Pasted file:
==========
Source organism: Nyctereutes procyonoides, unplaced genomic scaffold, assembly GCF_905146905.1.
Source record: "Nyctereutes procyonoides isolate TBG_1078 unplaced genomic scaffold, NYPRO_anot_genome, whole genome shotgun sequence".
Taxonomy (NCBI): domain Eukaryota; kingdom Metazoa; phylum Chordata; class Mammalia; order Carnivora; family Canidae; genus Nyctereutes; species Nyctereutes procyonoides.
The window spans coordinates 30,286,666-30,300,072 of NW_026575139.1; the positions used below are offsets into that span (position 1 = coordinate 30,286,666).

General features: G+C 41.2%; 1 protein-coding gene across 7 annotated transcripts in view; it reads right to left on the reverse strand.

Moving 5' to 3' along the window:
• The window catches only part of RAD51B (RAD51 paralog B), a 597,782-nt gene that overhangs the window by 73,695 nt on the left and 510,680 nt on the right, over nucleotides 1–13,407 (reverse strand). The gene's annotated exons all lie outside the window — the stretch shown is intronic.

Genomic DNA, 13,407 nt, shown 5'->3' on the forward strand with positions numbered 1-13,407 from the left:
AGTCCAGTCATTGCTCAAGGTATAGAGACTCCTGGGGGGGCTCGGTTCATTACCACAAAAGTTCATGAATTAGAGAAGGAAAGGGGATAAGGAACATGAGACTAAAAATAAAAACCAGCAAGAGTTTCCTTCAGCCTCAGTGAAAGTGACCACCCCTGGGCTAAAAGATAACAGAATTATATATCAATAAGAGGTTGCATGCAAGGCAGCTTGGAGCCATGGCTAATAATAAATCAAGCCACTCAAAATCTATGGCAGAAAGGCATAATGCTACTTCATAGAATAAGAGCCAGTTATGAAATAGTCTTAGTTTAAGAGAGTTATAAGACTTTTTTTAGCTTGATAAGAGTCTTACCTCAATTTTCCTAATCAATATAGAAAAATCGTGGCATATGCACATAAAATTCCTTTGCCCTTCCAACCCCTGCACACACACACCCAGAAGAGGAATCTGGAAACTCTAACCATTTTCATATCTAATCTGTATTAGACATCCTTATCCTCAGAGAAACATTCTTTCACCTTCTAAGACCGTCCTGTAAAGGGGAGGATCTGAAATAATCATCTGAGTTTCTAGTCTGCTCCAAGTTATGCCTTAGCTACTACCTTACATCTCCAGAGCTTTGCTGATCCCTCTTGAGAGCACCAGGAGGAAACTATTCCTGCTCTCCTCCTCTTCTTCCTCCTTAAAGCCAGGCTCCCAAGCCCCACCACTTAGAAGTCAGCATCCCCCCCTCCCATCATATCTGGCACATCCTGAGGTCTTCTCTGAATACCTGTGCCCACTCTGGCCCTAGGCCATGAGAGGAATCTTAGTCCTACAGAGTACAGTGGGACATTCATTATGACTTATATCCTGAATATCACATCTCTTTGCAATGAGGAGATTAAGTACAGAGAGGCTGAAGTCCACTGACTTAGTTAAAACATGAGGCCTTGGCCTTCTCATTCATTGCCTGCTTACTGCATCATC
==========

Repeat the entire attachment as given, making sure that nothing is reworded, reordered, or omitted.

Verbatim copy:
Source organism: Nyctereutes procyonoides, unplaced genomic scaffold, assembly GCF_905146905.1.
Source record: "Nyctereutes procyonoides isolate TBG_1078 unplaced genomic scaffold, NYPRO_anot_genome, whole genome shotgun sequence".
Taxonomy (NCBI): domain Eukaryota; kingdom Metazoa; phylum Chordata; class Mammalia; order Carnivora; family Canidae; genus Nyctereutes; species Nyctereutes procyonoides.
The window spans coordinates 30,286,666-30,300,072 of NW_026575139.1; the positions used below are offsets into that span (position 1 = coordinate 30,286,666).

General features: G+C 41.2%; 1 protein-coding gene across 7 annotated transcripts in view; it reads right to left on the reverse strand.

Moving 5' to 3' along the window:
• The window catches only part of RAD51B (RAD51 paralog B), a 597,782-nt gene that overhangs the window by 73,695 nt on the left and 510,680 nt on the right, over nucleotides 1–13,407 (reverse strand). The gene's annotated exons all lie outside the window — the stretch shown is intronic.

Genomic DNA, 13,407 nt, shown 5'->3' on the forward strand with positions numbered 1-13,407 from the left:
AGTCCAGTCATTGCTCAAGGTATAGAGACTCCTGGGGGGGCTCGGTTCATTACCACAAAAGTTCATGAATTAGAGAAGGAAAGGGGATAAGGAACATGAGACTAAAAATAAAAACCAGCAAGAGTTTCCTTCAGCCTCAGTGAAAGTGACCACCCCTGGGCTAAAAGATAACAGAATTATATATCAATAAGAGGTTGCATGCAAGGCAGCTTGGAGCCATGGCTAATAATAAATCAAGCCACTCAAAATCTATGGCAGAAAGGCATAATGCTACTTCATAGAATAAGAGCCAGTTATGAAATAGTCTTAGTTTAAGAGAGTTATAAGACTTTTTTTAGCTTGATAAGAGTCTTACCTCAATTTTCCTAATCAATATAGAAAAATCGTGGCATATGCACATAAAATTCCTTTGCCCTTCCAACCCCTGCACACACACACCCAGAAGAGGAATCTGGAAACTCTAACCATTTTCATATCTAATCTGTATTAGACATCCTTATCCTCAGAGAAACATTCTTTCACCTTCTAAGACCGTCCTGTAAAGGGGAGGATCTGAAATAATCATCTGAGTTTCTAGTCTGCTCCAAGTTATGCCTTAGCTACTACCTTACATCTCCAGAGCTTTGCTGATCCCTCTTGAGAGCACCAGGAGGAAACTATTCCTGCTCTCCTCCTCTTCTTCCTCCTTAAAGCCAGGCTCCCAAGCCCCACCACTTAGAAGTCAGCATCCCCCCCTCCCATCATATCTGGCACATCCTGAGGTCTTCTCTGAATACCTGTGCCCACTCTGGCCCTAGGCCATGAGAGGAATCTTAGTCCTACAGAGTACAGTGGGACATTCATTATGACTTATATCCTGAATATCACATCTCTTTGCAATGAGGAGATTAAGTACAGAGAGGCTGAAGTCCACTGACTTAGTTAAAACATGAGGCCTTGGCCTTCTCATTCATTGCCTGCTTACTGCATCATC